Halloween has just passed and this weekend we shift the clocks back one hour, the real beginning of the dark and cold season that begs soothing and relief with comfort foods. Later this month is the Thanksgiving feast and soon to follow, holiday parties galore. With the change in season, decreased opportunity for outdoor exercise and recreation, and the eating opportunities that abound, all of us easily have the potential to be thrown off track in terms of healthy eating and exercise, the cornerstones of wellness. I for one am usually good for a few pounds of weight gain over the winter season of hibernation that I fortunately shed in the spring and summer.
Despite wonderful breakthroughs in science, technology and medicine that allow more sophisticated treatments of many diseases, the important paradigm shift in healthcare delivery is the prevention of illness. In terms of averting sickness, healthy eating habits are essential. When it comes down to eating, I recommend being mindful, attentive, and conscientious.
The following paragraph is a “mantra” that captures the essence of my book Promiscuous Eating: Understanding and Ending Our Self-Destructive Relationship With Food. It can be used as a general template or modified to suit your individual needs. If you heed these words carefully, it is likely that you will experience a kick forward on your journey of becoming an enlightened eater with an improved relationship with food.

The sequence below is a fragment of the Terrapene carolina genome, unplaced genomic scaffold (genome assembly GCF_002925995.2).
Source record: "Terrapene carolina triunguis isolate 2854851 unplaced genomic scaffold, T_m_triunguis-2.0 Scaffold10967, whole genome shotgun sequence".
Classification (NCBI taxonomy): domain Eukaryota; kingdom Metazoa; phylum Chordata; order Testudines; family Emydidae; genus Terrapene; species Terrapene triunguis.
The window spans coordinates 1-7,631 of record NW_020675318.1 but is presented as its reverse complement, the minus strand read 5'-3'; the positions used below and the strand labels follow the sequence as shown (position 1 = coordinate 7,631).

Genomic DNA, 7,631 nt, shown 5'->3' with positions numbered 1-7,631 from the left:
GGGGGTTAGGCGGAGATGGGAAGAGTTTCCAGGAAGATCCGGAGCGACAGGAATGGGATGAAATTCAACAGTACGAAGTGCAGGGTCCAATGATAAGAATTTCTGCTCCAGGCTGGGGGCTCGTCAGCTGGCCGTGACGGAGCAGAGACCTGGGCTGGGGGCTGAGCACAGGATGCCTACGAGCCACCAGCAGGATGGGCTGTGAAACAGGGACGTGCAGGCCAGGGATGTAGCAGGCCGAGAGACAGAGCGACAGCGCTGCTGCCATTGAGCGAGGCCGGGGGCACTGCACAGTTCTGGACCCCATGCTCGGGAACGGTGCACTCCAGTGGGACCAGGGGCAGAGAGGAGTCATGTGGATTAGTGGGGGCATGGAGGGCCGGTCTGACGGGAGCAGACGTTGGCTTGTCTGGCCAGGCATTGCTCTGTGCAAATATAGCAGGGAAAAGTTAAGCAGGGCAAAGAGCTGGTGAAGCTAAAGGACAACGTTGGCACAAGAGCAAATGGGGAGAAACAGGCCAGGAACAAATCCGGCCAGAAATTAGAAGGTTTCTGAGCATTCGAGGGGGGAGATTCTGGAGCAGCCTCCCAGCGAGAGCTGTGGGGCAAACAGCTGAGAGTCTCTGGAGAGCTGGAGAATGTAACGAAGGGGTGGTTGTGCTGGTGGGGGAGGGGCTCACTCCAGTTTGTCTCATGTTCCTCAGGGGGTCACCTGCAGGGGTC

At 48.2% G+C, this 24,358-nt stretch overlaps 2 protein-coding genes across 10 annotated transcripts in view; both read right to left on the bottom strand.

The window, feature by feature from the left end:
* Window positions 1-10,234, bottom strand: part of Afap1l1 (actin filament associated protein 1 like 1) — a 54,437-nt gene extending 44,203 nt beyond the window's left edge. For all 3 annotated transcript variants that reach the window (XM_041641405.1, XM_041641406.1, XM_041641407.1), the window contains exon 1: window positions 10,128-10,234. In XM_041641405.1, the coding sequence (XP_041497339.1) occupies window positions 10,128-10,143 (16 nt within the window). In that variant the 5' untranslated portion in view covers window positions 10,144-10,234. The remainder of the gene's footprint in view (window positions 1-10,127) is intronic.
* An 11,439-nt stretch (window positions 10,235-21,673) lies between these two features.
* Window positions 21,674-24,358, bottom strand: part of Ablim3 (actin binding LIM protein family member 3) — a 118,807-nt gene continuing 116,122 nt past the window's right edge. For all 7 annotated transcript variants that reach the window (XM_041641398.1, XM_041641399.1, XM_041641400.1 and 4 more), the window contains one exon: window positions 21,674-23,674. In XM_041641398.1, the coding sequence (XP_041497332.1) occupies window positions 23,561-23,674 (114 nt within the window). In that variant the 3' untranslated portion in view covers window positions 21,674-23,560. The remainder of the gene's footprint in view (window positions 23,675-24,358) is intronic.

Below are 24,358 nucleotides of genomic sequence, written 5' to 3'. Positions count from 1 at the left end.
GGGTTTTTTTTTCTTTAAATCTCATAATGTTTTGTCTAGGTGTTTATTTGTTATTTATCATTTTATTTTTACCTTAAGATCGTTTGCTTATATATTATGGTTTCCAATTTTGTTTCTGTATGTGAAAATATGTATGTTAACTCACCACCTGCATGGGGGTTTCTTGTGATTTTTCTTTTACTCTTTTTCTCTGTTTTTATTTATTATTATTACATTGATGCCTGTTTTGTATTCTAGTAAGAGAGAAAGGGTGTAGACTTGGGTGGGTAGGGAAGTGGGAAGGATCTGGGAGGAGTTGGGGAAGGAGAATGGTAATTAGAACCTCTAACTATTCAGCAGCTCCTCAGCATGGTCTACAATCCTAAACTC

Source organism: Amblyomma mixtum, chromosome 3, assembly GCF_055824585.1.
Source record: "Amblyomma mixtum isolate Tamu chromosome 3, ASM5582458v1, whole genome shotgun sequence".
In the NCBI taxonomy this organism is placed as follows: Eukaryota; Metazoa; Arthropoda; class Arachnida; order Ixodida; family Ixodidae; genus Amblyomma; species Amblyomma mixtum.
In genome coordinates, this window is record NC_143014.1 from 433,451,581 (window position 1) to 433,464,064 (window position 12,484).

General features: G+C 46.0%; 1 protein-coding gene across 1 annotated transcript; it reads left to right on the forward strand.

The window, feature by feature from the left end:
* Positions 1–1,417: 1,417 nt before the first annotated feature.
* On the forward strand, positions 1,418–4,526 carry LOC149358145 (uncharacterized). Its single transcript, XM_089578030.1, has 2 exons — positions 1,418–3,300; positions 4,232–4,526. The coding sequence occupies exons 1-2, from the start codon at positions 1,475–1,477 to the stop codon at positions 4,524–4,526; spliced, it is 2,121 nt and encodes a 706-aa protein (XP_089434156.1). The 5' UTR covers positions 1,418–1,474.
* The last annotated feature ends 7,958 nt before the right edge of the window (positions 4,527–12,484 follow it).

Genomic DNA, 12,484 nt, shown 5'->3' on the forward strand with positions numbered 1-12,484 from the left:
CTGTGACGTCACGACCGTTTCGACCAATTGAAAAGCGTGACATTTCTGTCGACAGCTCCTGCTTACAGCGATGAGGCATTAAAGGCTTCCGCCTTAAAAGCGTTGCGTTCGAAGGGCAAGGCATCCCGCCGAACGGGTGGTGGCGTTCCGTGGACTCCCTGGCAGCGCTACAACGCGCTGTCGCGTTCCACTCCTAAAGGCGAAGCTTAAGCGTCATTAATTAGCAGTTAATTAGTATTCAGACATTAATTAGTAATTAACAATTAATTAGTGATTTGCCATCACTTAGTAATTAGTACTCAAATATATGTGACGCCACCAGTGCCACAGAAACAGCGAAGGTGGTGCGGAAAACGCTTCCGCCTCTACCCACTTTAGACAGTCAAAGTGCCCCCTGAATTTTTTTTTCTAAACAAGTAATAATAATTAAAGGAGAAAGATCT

“I will attempt to eat mindfully and conscientiously, with purpose, attention and focus, recognizing that the primary goal of eating is to fuel myself with quality foods that will promote my health and wellness and avoid preventable diseases. I recognize that eating can be a highly rewarding and pleasurable activity, and as such, has the potential to be abused. I will make every effort to achieve a balance between the pleasure-seeking aspects of eating and the need for disciplined restraint. I will try to avoid eating when I am not hungry and when certain emotional states of mind give me the false sense of hunger. I recognize that this hunger, although perhaps soothed by eating under these circumstances, in reality represents an emotional need that should instead be addressed by an alternative and more appropriate behavior than eating. However, if I must succumb to the desire to eat for emotional reasons, I will make every effort to eat foods that will not cause me to feel guilt or regret, and will promote my good health and wellness.”
Andrew Siegel, M.D.